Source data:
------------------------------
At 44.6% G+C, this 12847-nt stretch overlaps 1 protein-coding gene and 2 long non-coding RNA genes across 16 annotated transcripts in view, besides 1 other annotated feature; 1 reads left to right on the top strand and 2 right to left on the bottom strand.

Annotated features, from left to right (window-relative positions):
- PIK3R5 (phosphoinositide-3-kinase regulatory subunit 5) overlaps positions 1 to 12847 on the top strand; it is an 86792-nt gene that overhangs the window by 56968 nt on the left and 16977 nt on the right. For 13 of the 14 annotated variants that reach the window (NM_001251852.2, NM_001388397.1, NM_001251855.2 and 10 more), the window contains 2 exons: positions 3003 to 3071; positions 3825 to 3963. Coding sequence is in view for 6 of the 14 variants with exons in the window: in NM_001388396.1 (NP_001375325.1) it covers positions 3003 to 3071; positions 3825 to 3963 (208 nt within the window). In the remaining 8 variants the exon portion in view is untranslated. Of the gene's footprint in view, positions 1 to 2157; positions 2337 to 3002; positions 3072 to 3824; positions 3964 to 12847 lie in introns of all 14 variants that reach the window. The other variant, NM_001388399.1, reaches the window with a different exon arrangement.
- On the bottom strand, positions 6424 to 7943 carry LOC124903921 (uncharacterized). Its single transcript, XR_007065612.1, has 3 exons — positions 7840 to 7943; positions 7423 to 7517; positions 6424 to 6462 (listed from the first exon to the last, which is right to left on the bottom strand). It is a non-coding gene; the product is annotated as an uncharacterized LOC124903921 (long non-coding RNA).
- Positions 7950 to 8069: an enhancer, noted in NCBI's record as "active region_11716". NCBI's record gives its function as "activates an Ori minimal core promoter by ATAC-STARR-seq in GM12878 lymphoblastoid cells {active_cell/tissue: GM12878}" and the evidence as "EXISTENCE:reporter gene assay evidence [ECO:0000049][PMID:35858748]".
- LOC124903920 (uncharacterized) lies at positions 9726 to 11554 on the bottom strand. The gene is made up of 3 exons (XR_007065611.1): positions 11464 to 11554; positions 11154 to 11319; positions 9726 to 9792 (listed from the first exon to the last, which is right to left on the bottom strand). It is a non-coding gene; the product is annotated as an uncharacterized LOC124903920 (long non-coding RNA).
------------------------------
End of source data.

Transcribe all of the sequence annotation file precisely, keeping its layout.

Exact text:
At 44.6% G+C, this 12847-nt stretch overlaps 1 protein-coding gene and 2 long non-coding RNA genes across 16 annotated transcripts in view, besides 1 other annotated feature; 1 reads left to right on the top strand and 2 right to left on the bottom strand.

Annotated features, from left to right (window-relative positions):
- PIK3R5 (phosphoinositide-3-kinase regulatory subunit 5) overlaps positions 1 to 12847 on the top strand; it is an 86792-nt gene that overhangs the window by 56968 nt on the left and 16977 nt on the right. For 13 of the 14 annotated variants that reach the window (NM_001251852.2, NM_001388397.1, NM_001251855.2 and 10 more), the window contains 2 exons: positions 3003 to 3071; positions 3825 to 3963. Coding sequence is in view for 6 of the 14 variants with exons in the window: in NM_001388396.1 (NP_001375325.1) it covers positions 3003 to 3071; positions 3825 to 3963 (208 nt within the window). In the remaining 8 variants the exon portion in view is untranslated. Of the gene's footprint in view, positions 1 to 2157; positions 2337 to 3002; positions 3072 to 3824; positions 3964 to 12847 lie in introns of all 14 variants that reach the window. The other variant, NM_001388399.1, reaches the window with a different exon arrangement.
- On the bottom strand, positions 6424 to 7943 carry LOC124903921 (uncharacterized). Its single transcript, XR_007065612.1, has 3 exons — positions 7840 to 7943; positions 7423 to 7517; positions 6424 to 6462 (listed from the first exon to the last, which is right to left on the bottom strand). It is a non-coding gene; the product is annotated as an uncharacterized LOC124903921 (long non-coding RNA).
- Positions 7950 to 8069: an enhancer, noted in NCBI's record as "active region_11716". NCBI's record gives its function as "activates an Ori minimal core promoter by ATAC-STARR-seq in GM12878 lymphoblastoid cells {active_cell/tissue: GM12878}" and the evidence as "EXISTENCE:reporter gene assay evidence [ECO:0000049][PMID:35858748]".
- LOC124903920 (uncharacterized) lies at positions 9726 to 11554 on the bottom strand. The gene is made up of 3 exons (XR_007065611.1): positions 11464 to 11554; positions 11154 to 11319; positions 9726 to 9792 (listed from the first exon to the last, which is right to left on the bottom strand). It is a non-coding gene; the product is annotated as an uncharacterized LOC124903920 (long non-coding RNA).